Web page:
A beard history can include many episodes, including one of my brother’s most baffling moments in life, judging from how vividly he remembers and recounts the story. It happened when he was a teenager.
He was at the receiving end of a sententious statement while arguing with my father: ‘What would you know anyway! You’re an imberbe! My father wanted to have the last word and he definitely succeeded; his son walked away from the argument in shock.
In fact, he also walked away to check the dictionary. It turned out imberbe meant ‘beardless’. Beards, of course, bestowed adulthood on males, and with it, the capacity to make reasonable (even legally acceptable) decisions, and of being worth listening to.
Spanish isn’t the only language to establish this association: the English word ‘callow’, a formal adjective used to describe someone immature, comes from Medieval English calu, which was likely influenced, in turn, by the Latin calvus, meaning ‘bald’, ‘hairless’.
Beard History 1: Cú Chulainn’s Beauty Tips
In the old days, having a beard could make or break your status in the community; it had an impact on your ability to fight a battle successfully, not least because it determined whether your opponents considered you worth fighting against.
Even Ireland’s most important mythological figure, demigod Cú Chulainn, was dismissed by his enemies during fir fer (manly and heroic battle episodes) because of being ‘beardless’. Luckily, he was resourceful enough to make himself a beard out of blackberry juice (enchanted grass in other versions). His enemies were understandably fooled by the trick.
The botanical associations of beards are not only present in this story – where Irish mythmakers make sure to highlight it was a woman’s idea for Cú Chulainn to smear berries on his face – but they are also a key element of Norse mythology. West Cork Beard Company’s best-selling oil is described as ‘masculine and energising with a subtle forest scent’ but, once upon a time, it was the beard itself that was the forest.
Skaldic verses describe how all trees in the world were made out of the giant Ymir’s hair. Although they do not mention his beard specifically, given that Njál, an old Norse-Icelandic hero, shared Cú Chulainn permanent case of ‘bad hair’, we can assume that it was all of Ymir’s bodily hair that composed the world’s flora.
Cú Chulainn and Njál’s ‘problem’, as the subject is alluded to in mythological texts, is not an outdated issue: nowadays beard transplants are on offer for those who are not able to grow the much-sought-after ‘encircled beard’. This distinguished a man from an imberbe at the dawn of Irish times.
Beard History 2: The Beard Battle to Populate the World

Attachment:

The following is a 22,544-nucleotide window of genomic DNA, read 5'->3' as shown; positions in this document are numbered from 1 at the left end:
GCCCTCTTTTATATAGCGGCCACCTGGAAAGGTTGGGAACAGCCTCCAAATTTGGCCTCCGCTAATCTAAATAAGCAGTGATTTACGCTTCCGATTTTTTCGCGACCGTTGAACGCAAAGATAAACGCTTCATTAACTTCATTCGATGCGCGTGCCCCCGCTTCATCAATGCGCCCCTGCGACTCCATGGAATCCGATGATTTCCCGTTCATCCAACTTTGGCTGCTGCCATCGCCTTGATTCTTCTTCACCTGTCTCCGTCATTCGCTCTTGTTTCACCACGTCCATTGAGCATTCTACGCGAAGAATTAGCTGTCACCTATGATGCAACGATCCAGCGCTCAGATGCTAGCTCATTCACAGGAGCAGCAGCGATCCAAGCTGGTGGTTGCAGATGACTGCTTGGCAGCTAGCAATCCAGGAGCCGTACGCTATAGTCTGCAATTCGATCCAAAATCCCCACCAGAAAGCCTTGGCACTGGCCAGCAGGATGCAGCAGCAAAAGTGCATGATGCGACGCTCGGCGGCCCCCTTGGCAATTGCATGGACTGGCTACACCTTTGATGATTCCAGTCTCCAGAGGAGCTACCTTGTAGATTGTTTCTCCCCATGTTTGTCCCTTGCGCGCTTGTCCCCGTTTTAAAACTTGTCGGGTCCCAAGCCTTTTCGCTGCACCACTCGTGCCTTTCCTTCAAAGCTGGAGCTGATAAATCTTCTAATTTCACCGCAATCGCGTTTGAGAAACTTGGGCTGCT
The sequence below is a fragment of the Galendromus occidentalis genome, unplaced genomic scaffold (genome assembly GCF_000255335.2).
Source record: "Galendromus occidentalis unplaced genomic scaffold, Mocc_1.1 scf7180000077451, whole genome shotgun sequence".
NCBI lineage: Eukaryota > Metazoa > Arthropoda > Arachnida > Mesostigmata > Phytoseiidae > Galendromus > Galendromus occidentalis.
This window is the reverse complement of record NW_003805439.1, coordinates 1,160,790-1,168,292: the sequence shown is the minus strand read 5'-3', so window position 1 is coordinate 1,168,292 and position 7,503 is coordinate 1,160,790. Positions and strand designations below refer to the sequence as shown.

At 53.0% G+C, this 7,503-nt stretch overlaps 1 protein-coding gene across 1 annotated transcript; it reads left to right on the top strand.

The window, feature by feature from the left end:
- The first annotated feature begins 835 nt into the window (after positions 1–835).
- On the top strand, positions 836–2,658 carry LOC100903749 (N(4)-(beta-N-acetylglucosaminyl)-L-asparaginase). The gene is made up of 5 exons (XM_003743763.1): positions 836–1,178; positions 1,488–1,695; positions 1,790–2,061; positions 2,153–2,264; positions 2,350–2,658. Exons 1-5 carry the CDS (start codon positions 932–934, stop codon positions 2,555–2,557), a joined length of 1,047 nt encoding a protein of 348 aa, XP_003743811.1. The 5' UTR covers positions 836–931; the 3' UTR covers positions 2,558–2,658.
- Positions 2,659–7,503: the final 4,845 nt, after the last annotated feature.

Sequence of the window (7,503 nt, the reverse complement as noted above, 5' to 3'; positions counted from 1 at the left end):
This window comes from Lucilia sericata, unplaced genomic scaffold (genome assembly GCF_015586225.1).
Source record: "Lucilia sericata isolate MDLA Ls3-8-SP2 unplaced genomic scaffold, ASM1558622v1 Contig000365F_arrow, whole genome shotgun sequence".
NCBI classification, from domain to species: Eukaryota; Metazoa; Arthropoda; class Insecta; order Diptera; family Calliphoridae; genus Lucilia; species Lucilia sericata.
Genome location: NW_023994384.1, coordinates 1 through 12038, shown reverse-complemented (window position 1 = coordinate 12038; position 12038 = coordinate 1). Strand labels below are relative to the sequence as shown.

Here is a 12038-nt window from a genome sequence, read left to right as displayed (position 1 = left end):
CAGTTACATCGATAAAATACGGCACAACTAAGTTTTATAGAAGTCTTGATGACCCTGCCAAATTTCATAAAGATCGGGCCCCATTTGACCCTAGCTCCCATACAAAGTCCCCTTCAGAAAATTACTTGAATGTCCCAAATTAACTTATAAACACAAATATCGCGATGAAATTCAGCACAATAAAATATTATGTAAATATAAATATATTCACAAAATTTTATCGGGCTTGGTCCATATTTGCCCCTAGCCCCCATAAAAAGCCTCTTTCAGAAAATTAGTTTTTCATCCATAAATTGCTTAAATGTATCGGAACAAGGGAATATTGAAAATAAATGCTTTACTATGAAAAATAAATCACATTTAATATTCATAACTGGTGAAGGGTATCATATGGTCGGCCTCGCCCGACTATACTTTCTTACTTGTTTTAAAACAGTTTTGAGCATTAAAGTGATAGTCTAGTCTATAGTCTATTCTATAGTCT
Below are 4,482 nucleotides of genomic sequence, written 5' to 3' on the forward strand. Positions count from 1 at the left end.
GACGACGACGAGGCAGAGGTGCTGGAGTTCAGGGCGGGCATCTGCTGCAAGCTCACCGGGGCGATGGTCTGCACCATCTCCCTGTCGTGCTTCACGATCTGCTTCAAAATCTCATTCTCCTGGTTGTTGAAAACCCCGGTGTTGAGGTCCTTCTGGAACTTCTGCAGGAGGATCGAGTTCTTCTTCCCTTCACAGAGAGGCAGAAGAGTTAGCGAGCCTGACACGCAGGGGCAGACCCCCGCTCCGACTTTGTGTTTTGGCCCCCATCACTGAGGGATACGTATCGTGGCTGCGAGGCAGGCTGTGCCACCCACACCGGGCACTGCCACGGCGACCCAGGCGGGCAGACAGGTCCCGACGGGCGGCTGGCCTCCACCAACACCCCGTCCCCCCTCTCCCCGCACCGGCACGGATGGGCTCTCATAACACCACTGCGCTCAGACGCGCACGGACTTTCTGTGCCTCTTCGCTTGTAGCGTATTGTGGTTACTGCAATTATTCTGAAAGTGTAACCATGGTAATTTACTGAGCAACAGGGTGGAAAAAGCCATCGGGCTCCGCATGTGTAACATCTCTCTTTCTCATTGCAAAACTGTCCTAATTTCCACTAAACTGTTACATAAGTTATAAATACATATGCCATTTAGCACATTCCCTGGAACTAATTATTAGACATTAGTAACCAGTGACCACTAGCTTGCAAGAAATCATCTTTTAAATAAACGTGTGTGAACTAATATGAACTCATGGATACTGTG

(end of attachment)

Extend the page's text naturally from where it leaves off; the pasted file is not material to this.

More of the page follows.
Nowhere is the extent of the beard universe better expressed than in the Spanish word for a ‘bushy’ beard, poblada, which translates as ‘populated’. So populated, it could hold a whole empire behind it, as Philip II’s beard did in the time of the Spanish Armada.
Admiral Drake (known as pirata Drake in Spain) decided to launch an operation to destroy the Spanish flotilla in Cádiz when they were preparing to head towards England. When the Englishman alluded to this operation as “Singeing the Spanish King’s Beard”, he was not just referring to attacking the Spanish in their home ground, but also mocking his virility and strength in the process.
Indeed, if we think of populated, vibrant forests, it will be easy to imagine brown, red and all shades of hair-like vegetation. World folklore does not lack in names given to plants which refer to beards: the so-called Spanish moss (Tillandsia usneoides) is referred to as ‘grandpa’s beard’ in French Polynesia and known in other areas as ‘beard lichen’.
Hair colour is determined by genetics, but the processes in different parts of the body are independent, resulting in large numbers of individuals whose beard colours do not match the top of their heads. Not only that, but red beards or, at least, red beard hairs seem to be fairly common across dark, red and fair-haired men, for reasons unknown.
Beard History 3: Supernatural and discriminatory beards
If beards feature all across nature, it is not that shocking that they should transcend it. In Kathakali, a form of ancestral south Indian performance art which involves elaborate make-up and props, performers sport red, white and black beards. Each one of them follows a strict colour code which represents a unique character, be it a monkey, a forest hunter or a chief demon. When it comes to she-demons, black covers the whole face.
Western culture is not alien to physically non-conforming characters: The Beard Lady forms part of the vast array of misfits and social rejects that formed part of the Victorian ‘freak show’, a much less healthy entertainment than that provided by Indian tradition.
But beards have not always been appreciated all across the globe. While in some religions it is still forbidden to shave, in Western culture a shaved face has often become a synonym of respectability and cleanliness, to the point that some job descriptions include the prohibition of sporting a beard.
Beards have even been accused of being great means of transport for germs – even coronavirus. In fact, the cuts from shaving are much more prone to getting infected than a healthy beard is, just as plant wounds are most susceptible to pests immediately after pruning.
So, the next time you see a bearded man or drink blackberry juice, spare a thought for this historical fate-determining gift of nature.
Check out our interview with the one and only Irish beard expert, Colin Murphy. We’re not selling beard trimmers yet, but we promise you will look trim in our trendy t-shirts. And if you want to hear more about Indian performance arts, listen to this podcast.
Thank you for reading about beard history!